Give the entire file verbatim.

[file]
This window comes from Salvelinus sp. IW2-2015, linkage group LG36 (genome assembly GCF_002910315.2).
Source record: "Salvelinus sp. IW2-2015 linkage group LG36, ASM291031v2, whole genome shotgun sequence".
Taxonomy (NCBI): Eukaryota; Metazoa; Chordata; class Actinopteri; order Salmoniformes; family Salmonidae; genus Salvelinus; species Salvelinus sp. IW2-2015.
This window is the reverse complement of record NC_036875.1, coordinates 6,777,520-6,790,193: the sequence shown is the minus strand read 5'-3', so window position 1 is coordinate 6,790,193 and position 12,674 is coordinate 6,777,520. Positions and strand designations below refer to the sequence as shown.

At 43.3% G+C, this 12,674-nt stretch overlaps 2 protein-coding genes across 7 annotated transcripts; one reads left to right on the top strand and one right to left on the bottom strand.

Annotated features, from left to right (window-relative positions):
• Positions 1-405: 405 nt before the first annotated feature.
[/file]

This window comes from Salvelinus sp. IW2-2015, linkage group LG36 (genome assembly GCF_002910315.2).
Source record: "Salvelinus sp. IW2-2015 linkage group LG36, ASM291031v2, whole genome shotgun sequence".
Taxonomy (NCBI): Eukaryota; Metazoa; Chordata; class Actinopteri; order Salmoniformes; family Salmonidae; genus Salvelinus; species Salvelinus sp. IW2-2015.
This window is the reverse complement of record NC_036875.1, coordinates 6,777,520-6,790,193: the sequence shown is the minus strand read 5'-3', so window position 1 is coordinate 6,790,193 and position 12,674 is coordinate 6,777,520. Positions and strand designations below refer to the sequence as shown.

At 43.3% G+C, this 12,674-nt stretch overlaps 2 protein-coding genes across 7 annotated transcripts; one reads left to right on the top strand and one right to left on the bottom strand.

Annotated features, from left to right (window-relative positions):
• Positions 1-405: 405 nt before the first annotated feature.